Former men’s basketball coach John Chaney swore by the tough non-conference schedule.
Apparently softball coach Casey Dickson does, too.
Dickson scheduled the three-day Arizona State University Kajikawa Classic in Tempe, Ariz. with the intent that her team would face perennial powerhouses California and Oklahoma State, as well as No. 25 Oregon State, Western Michigan, and Idaho State.
“When I played at the University of Oklahoma, we always played the best to be the best,” Dickson said. “Last year we played No. 1 Arizona. It’s all a learning experience from which we will take the strengths and then build and focus on them.”
Junior Courtney Norene, who is taking over third base for departed Atlantic Ten Conference Player of the Year Adrienne Repsher, agreed with Dickson.
“Whether we’re successful or not [in the tournament], we’ll have nothing to be afraid of in the [Atlantic Ten] season because we’ll have been there,” she said. “There will be no surprises, in big games we’ll know what to do.”
In the opening day of the tournament against No. 34 California and Western Michigan, however, the Owls seemed to allow their nerves to come into play, losing back-to-back games by a combined score of 22-2.
In the first game, the Bears’ offense erupted for 11 runs on 11 hits, beating the Owls 11-0 in only four innings of action. Cal broke open the game with two big innings, the six-run second and four-run fourth. Two, two-run doubles to centerfield by right fielder Valerie Arioto and catcher Heather Camara paced the Bears. On top of Temple’s poor pitching performance, Cal’s pitchers also managed to hold an offense that ranked 28th in the nation last season to only three hits, one for extra bases.
The offense woke up for one inning of play versus Western Michigan, but it came too little, too late. By the time the Owls got their only hits and runs of the game in the fourth inning, the Broncos were already ahead 6-0 thanks to a six-run first inning. Temple’s pitchers gave up five home runs, which accounted for nine of Western Michigan’s 11 runs in an 11-2 loss.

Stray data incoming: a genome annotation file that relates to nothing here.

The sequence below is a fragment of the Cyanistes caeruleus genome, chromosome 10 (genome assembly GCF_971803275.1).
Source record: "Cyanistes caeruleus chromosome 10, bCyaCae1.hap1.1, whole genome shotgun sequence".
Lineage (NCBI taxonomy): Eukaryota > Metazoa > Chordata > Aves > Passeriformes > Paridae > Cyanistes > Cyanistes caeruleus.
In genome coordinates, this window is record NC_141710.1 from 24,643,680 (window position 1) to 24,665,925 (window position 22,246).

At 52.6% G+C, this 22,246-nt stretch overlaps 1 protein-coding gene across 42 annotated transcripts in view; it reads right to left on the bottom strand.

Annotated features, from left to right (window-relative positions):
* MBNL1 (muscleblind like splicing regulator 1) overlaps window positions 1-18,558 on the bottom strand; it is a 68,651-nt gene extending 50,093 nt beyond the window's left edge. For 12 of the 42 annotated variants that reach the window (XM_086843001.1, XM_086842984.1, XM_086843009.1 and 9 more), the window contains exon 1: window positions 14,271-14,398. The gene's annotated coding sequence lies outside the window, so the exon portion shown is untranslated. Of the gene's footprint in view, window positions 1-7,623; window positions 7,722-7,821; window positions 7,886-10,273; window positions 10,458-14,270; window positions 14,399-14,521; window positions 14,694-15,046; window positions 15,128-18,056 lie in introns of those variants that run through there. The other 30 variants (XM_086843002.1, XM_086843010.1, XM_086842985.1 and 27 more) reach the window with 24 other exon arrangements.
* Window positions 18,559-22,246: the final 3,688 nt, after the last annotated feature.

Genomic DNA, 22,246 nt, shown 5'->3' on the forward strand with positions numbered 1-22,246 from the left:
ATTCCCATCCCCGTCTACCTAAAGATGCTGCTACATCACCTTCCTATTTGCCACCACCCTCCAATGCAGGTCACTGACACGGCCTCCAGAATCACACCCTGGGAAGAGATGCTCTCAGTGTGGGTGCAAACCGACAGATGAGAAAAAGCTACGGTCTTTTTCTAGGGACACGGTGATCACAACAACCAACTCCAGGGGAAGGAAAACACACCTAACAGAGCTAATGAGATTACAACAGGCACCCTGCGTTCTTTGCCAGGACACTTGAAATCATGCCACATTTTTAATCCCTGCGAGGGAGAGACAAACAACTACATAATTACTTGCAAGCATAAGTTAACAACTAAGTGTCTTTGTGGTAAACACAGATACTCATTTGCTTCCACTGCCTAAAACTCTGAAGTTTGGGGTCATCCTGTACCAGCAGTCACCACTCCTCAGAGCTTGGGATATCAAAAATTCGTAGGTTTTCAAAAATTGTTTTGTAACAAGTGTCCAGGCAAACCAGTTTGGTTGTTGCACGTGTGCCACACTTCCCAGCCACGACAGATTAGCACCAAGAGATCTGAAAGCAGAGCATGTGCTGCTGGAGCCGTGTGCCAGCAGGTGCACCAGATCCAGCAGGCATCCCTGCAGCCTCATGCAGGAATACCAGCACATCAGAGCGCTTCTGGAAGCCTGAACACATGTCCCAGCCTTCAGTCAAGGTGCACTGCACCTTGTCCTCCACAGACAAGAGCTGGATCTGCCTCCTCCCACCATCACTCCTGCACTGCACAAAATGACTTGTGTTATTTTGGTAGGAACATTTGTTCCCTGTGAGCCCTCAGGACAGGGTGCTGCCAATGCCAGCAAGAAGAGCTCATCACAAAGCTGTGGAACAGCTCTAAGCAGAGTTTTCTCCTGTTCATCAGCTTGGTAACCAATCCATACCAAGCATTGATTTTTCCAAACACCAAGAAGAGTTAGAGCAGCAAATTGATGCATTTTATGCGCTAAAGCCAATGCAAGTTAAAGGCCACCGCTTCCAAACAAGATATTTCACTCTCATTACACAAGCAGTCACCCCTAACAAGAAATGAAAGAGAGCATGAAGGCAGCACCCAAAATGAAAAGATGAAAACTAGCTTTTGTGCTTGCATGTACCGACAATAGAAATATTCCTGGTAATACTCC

“I think the first day, our team was really nervous,” Dickson said. “But our team had a big talk after Friday about fighting to win and representing Temple University with pride. You could see the different demeanor on Saturday.”
The following day against No. 25 Oregon State and Idaho State, Temple hit some home runs of its own. The Owls stunned the Beavers 4-2 for their first victory of the season and the programs first-ever win versus a Pac-10 opponent in five tries.
Back-to-back home runs by Norene and senior Natalie Wagner erased a 2-1 sixth inning deficit, making a winner of senior Brianna Dairy, who held Oregon State to two runs on four hits.
“The coaching staff told Brianna to pitch to her strengths and what was working for her instead of focusing on the strengths of the hitters,” Dickson said. “People forget that she was an all-American in junior college. Now that she’s gotten back to 100 percent after shoulder surgery, I think you’re going to see a more improved staff that the team fights behind.”
That solid pitching continued for the Owls in the second game of the day, an 8-5 win over Idaho State. Junior Katie Burdeaux pitched five and two-third innings, giving up only two earned runs. Dairy followed her earlier performance with one and one-third innings of scoreless ball. Temple’s offense continued its power attack, getting a lead-off home run from sophomore catcher Krystle Metzler and a crucial, three-run home run from Norene to break open a 5-4 game in the seventh. The Bengals out hit Temple 11-5, but the Owls took advantage of three Idaho State errors to score five unearned runs.
“The Oregon State win was fulfilling since they’re ranked No. 25 in the country, but it was even better to stay on top for
another game and get a win instead of flattening out,” Dickson said.
After a 5-0 loss on Sunday versus Oklahoma State, the Owls will take their 2-3 record into next weekend’s Texas A&M Tournament, and, of course, into the Atlantic 10 portion of their schedule.
“No. 30 Fordham and No. 49 Massachusetts are our biggest competition in-conference and the teams we played this weekend are equal to them or even better,” Norene said. “This will definitely build our confidence and help us continue our success.”
“Over the last two years, there has been a lot of hype about my crazy scheduling, but I think we’ve proved ourselves against some tough competition,” she said. “If we play in our conference like we played Saturday, then we will win the Atlantic Ten Conference again.”
Jennifer Reardon can be reached at email@example.com.